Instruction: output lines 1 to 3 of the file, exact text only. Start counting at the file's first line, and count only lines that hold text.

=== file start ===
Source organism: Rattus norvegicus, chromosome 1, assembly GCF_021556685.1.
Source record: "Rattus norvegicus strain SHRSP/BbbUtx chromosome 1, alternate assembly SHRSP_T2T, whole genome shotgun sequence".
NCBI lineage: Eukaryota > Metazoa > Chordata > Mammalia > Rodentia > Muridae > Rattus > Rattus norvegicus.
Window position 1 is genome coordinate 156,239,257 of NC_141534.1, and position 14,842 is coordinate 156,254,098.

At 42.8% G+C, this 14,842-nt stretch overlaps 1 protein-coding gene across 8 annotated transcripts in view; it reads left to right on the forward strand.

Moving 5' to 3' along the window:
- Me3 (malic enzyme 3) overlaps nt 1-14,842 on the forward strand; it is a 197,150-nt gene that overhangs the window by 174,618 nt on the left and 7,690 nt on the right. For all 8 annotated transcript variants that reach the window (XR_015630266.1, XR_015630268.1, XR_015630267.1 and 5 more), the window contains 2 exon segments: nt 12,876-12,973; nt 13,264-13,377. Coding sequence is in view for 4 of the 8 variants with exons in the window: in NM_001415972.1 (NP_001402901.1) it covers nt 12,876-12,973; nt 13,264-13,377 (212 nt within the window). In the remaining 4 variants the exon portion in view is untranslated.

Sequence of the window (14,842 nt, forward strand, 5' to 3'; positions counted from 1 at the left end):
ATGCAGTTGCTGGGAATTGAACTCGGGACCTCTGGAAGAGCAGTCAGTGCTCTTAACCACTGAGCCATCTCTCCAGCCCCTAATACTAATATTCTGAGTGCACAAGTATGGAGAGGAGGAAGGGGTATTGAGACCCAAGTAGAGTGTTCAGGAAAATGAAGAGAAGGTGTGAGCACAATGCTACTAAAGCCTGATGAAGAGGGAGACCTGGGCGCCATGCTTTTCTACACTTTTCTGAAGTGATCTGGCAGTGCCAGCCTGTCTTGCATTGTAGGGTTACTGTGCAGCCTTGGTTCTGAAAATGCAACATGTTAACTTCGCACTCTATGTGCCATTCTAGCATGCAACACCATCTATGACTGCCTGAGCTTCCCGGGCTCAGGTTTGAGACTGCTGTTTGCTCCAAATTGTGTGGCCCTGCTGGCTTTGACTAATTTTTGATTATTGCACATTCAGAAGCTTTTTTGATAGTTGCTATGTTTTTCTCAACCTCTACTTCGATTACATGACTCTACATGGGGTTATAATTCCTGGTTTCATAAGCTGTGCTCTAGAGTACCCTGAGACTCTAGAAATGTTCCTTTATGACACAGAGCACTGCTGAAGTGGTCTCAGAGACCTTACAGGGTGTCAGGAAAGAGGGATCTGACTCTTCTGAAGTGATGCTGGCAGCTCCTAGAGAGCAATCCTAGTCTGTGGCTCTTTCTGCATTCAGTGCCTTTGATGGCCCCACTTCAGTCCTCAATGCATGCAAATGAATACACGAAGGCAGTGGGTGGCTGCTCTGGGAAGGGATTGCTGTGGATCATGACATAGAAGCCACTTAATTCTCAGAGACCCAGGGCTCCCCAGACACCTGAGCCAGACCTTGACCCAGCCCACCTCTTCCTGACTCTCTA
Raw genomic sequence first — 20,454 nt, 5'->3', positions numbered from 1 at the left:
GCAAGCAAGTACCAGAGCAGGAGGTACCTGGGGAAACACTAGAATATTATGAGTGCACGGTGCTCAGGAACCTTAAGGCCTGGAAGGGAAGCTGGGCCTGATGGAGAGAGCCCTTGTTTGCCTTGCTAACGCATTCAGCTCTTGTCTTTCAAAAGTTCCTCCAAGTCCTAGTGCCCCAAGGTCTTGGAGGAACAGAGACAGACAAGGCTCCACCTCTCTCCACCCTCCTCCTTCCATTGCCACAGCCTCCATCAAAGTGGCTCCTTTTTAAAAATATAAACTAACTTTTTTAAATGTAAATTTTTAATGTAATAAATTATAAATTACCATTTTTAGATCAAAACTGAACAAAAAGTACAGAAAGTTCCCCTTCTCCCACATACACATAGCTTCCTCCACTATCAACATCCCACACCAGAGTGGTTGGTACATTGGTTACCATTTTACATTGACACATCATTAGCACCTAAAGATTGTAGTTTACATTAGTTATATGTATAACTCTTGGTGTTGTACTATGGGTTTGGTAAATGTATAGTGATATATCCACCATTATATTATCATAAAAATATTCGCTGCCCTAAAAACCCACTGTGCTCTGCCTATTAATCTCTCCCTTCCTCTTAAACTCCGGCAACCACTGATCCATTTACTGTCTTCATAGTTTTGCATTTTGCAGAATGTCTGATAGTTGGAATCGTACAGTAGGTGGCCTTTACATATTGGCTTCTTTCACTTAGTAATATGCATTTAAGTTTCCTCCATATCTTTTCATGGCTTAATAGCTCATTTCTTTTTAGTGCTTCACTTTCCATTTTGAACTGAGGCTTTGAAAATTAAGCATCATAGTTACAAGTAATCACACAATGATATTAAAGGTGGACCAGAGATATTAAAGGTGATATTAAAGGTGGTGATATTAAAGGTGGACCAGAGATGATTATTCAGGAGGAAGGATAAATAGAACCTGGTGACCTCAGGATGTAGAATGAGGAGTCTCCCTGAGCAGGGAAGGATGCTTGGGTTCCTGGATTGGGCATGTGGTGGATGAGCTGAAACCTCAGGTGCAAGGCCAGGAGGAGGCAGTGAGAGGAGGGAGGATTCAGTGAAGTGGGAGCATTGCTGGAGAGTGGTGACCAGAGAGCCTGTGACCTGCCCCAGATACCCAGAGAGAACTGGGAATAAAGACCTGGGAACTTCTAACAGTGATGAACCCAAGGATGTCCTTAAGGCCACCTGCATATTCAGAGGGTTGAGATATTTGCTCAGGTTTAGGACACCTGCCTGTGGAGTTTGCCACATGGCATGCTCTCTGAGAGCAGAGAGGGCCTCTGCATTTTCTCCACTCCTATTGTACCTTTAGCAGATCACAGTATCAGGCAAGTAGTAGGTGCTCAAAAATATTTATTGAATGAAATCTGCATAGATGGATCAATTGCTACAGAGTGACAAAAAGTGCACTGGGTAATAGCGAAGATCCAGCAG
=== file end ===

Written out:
Source organism: Rattus norvegicus, chromosome 1, assembly GCF_021556685.1.
Source record: "Rattus norvegicus strain SHRSP/BbbUtx chromosome 1, alternate assembly SHRSP_T2T, whole genome shotgun sequence".
NCBI lineage: Eukaryota > Metazoa > Chordata > Mammalia > Rodentia > Muridae > Rattus > Rattus norvegicus.